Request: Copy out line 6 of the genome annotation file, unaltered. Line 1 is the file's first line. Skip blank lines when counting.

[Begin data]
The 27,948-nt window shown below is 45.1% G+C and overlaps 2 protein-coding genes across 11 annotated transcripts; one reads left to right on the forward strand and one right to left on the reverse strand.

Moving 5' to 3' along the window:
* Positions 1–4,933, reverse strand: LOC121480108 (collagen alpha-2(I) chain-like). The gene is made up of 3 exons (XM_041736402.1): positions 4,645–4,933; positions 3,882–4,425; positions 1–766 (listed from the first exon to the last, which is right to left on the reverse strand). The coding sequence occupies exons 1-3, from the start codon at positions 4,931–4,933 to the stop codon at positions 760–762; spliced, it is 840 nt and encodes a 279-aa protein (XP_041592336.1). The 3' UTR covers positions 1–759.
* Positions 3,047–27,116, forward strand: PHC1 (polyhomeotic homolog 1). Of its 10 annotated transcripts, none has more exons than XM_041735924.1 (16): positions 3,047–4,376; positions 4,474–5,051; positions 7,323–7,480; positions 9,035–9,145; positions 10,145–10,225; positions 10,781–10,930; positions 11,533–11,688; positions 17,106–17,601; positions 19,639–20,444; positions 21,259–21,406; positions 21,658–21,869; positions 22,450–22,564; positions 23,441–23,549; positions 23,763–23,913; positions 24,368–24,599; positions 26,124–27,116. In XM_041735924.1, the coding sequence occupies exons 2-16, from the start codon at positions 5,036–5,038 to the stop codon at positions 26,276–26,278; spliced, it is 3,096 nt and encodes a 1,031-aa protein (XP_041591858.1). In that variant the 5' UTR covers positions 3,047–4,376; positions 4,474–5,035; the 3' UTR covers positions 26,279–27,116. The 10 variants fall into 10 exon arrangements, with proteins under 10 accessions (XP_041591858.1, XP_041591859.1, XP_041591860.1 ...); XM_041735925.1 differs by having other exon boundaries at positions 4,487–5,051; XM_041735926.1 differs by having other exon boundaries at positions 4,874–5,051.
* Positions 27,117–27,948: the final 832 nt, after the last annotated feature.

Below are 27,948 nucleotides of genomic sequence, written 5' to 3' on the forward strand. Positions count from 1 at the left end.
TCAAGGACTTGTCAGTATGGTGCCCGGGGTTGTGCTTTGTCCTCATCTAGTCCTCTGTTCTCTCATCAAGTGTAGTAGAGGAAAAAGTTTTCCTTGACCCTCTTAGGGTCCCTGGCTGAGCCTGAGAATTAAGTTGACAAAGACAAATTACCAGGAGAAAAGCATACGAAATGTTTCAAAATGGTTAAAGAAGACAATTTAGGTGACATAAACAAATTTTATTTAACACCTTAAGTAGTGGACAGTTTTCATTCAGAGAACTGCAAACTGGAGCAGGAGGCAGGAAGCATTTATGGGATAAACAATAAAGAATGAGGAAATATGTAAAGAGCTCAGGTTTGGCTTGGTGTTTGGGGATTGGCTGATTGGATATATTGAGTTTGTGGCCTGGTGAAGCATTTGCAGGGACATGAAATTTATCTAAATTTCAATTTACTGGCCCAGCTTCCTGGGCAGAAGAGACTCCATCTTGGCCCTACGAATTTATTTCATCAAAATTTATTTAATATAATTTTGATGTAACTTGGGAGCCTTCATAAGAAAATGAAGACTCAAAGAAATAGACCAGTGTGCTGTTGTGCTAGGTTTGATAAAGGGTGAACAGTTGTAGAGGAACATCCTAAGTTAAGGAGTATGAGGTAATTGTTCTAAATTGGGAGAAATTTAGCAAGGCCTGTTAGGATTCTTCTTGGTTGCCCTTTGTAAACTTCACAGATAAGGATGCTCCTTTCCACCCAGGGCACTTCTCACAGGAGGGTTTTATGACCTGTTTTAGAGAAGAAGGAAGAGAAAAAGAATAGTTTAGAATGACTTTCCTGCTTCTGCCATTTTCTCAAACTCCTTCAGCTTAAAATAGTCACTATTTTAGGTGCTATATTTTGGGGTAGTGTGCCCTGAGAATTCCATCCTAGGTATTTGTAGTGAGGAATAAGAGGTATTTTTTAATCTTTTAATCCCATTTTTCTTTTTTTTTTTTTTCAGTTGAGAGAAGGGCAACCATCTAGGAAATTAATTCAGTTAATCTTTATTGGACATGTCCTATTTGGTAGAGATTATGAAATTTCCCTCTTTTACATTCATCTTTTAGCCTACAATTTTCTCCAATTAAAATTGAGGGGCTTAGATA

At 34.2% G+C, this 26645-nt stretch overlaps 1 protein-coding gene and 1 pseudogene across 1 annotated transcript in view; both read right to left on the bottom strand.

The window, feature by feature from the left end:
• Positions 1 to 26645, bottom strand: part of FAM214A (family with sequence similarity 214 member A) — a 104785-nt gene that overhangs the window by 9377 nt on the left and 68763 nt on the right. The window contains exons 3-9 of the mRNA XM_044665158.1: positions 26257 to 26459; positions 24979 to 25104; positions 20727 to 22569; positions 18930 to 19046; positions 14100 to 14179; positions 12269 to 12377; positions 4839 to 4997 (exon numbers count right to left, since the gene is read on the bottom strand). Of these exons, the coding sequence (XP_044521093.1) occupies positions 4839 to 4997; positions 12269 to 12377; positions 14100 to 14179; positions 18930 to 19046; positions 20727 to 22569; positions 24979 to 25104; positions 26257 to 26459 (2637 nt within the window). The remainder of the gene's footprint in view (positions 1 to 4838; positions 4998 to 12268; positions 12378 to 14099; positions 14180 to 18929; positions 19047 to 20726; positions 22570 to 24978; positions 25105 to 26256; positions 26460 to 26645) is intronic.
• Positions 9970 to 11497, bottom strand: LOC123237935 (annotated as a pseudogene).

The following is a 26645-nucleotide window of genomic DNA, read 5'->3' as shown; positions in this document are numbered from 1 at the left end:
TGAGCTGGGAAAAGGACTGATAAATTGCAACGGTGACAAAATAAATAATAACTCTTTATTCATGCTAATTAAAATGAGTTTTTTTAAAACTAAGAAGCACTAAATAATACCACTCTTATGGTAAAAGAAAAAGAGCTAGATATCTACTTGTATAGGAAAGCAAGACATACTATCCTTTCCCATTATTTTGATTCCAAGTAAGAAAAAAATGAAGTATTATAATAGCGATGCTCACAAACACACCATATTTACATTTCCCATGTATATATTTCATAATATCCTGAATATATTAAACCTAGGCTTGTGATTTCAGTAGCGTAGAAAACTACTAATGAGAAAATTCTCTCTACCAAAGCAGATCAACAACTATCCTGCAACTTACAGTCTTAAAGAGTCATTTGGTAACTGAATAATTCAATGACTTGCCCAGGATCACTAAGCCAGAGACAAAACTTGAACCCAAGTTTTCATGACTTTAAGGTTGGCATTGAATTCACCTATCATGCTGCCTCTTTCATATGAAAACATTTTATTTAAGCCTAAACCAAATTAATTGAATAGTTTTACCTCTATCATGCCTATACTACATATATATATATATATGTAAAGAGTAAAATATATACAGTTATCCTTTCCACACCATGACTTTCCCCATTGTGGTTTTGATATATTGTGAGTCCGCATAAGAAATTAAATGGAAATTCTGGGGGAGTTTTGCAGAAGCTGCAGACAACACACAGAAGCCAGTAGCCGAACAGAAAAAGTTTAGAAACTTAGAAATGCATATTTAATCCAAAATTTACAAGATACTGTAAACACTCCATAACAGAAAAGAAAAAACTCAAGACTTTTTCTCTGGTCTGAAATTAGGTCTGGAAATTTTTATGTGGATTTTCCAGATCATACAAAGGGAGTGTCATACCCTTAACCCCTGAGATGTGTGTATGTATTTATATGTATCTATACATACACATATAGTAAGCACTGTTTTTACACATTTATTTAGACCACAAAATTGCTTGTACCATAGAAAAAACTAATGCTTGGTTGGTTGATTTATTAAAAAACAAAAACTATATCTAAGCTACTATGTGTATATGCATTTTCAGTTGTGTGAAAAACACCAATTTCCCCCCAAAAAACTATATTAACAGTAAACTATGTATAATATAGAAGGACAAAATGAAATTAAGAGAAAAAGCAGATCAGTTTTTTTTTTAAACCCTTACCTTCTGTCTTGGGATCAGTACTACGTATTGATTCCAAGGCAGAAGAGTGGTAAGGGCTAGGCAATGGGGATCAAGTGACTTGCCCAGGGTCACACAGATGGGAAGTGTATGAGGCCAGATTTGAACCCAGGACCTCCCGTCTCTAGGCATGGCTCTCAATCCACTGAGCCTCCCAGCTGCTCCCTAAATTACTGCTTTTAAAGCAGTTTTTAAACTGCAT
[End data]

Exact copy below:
Below are 27,948 nucleotides of genomic sequence, written 5' to 3' on the forward strand. Positions count from 1 at the left end.